10  Java Game APIs & Engines / JInput / Full Force feedback support on: 2007-08-14 18:56:56
* Herko_ter_Horst makes noise Smiley

I would love to have "real" force feedback in Java.

I have looked into doing force feedback in the past, and as far as I've been able to determine, Immersion pretty much owns the tactile feedback marketplace. Most if not of the force feedback gaming products I know (mostly Logitech joysticks and wheels) use Immersion boards. Immersion offers several (commercial) SDKs, including a Java one which provides a JNI binding to a native (ActiveX) component, which (sadly) seems aimed at mouse feedback effects for applets.

As far as I've been able to determine, the protocol is rather simple, but may be illegal to reverse engineer  Undecided
11  Game Development / Networking & Multiplayer / Re: JNLP Extensions Signing/Dependencies on: 2006-11-28 16:15:31
Well, the limitation only applies to extensions hosted elsewhere, which does seem to make some sense in light of the "only connect the host you came from" restriction of the default sandbox, but I agree it seems a bit weird not to allow unsigned extensions from different hosts. I don't see any holes in the trust/security model resulting from it.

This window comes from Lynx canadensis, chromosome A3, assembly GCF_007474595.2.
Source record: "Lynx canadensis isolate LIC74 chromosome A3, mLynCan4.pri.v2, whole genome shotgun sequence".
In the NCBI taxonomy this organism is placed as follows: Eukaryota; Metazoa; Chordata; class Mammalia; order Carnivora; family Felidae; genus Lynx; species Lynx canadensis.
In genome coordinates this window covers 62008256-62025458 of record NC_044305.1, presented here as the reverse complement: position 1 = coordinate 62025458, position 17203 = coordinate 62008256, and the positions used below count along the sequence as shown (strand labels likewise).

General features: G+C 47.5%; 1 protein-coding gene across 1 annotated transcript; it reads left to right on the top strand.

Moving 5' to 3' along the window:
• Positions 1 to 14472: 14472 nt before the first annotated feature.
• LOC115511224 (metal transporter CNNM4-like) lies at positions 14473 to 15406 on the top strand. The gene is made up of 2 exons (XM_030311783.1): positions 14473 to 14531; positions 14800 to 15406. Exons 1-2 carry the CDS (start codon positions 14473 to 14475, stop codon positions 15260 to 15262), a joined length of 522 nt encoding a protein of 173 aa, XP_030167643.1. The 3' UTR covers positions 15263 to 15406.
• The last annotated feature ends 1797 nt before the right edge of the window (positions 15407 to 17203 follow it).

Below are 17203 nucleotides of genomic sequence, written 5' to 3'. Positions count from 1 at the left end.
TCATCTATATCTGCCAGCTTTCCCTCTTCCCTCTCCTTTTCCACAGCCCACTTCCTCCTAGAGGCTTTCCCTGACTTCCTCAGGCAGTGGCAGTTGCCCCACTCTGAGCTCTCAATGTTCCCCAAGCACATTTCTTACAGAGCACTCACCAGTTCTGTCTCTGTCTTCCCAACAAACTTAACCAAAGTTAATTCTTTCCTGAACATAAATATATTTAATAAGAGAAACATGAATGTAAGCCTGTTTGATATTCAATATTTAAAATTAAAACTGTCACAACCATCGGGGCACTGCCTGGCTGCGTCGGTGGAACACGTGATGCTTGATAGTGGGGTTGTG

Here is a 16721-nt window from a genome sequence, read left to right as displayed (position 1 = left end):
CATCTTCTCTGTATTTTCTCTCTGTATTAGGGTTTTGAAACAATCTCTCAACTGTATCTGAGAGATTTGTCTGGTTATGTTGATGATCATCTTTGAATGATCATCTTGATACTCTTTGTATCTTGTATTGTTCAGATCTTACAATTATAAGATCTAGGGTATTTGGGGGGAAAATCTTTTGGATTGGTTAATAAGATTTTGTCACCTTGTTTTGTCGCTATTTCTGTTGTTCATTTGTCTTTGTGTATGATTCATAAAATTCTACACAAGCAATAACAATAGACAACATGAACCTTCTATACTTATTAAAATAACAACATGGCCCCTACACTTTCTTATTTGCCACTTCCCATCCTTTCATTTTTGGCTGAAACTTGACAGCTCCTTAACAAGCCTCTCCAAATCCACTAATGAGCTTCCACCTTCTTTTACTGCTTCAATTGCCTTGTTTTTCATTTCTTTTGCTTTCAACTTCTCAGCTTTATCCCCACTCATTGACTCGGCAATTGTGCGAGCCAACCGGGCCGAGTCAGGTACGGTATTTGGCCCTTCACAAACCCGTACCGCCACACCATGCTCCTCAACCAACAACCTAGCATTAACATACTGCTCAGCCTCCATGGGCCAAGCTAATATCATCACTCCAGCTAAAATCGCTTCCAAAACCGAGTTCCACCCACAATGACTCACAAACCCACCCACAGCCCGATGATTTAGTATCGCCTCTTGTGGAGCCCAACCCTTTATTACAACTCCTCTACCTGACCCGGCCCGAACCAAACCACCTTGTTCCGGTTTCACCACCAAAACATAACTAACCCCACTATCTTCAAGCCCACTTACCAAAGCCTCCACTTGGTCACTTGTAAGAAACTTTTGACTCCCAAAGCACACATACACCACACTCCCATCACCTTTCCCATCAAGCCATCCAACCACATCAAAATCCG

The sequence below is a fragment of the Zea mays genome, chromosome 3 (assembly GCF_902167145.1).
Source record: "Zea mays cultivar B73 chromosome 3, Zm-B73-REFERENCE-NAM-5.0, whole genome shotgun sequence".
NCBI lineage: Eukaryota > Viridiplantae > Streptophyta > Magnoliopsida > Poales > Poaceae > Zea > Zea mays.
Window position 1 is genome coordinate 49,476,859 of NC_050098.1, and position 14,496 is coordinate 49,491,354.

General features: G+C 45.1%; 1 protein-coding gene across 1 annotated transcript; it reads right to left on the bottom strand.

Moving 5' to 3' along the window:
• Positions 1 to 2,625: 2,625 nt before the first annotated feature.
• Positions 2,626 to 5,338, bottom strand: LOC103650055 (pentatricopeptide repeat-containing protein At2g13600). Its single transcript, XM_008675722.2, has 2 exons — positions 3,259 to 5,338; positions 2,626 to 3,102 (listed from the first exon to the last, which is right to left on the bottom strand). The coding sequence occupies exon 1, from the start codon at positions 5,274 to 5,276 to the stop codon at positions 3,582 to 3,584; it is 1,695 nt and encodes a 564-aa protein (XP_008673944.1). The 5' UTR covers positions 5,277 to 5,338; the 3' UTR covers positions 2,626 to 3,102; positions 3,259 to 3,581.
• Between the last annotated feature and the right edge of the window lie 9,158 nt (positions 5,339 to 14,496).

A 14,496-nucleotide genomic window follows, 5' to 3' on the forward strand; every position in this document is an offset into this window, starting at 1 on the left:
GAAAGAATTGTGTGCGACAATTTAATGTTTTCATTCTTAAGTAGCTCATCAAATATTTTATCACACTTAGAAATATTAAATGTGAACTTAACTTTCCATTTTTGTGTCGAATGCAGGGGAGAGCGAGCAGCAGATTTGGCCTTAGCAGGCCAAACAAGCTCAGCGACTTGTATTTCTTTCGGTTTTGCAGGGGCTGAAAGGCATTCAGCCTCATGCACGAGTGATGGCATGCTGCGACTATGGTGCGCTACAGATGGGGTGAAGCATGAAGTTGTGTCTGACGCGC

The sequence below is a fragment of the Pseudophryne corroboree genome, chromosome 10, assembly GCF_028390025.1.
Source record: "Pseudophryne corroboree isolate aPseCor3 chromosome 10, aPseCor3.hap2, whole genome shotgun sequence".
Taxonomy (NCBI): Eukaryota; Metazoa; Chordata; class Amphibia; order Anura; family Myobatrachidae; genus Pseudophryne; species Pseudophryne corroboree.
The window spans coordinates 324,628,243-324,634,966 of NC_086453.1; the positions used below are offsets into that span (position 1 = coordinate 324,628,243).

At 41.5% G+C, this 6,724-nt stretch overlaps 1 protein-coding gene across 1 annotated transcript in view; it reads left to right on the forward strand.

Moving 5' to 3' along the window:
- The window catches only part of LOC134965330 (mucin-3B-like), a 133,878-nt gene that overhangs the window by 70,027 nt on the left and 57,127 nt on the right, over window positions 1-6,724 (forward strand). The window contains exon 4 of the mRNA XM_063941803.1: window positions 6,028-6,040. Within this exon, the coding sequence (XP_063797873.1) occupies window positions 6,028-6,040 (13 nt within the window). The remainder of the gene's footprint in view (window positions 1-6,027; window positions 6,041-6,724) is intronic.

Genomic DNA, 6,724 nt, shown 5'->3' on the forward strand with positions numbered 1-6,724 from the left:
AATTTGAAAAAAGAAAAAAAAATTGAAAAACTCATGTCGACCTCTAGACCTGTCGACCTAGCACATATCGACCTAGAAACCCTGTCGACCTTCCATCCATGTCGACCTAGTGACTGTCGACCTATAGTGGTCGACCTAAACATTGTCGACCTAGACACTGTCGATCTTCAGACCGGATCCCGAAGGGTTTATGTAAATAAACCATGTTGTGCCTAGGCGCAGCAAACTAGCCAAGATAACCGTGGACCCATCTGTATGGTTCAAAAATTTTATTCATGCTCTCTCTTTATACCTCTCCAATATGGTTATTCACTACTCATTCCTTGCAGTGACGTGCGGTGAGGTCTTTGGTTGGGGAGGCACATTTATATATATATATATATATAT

12  Game Development / Networking & Multiplayer / Re: JNLP Extensions Signing/Dependencies on: 2006-11-25 15:23:38
I've looked into this some more, and the behavior you're seeing is consistent with the spec. I'm quoting from section 5.5 Untrusted Environments (JNLP 6.0 spec), emphasis mine:

"Extensions: The JNLP file can request extensions and JREs from any host. An application cannot make a socket connection back to any of the hosts where JREs or extensions are downloaded from (unless it happens to be the same host as for the JAR files). Extensions requested from hosts other than the one that the JAR files were downloaded from must be signed and trusted as per section 5.4."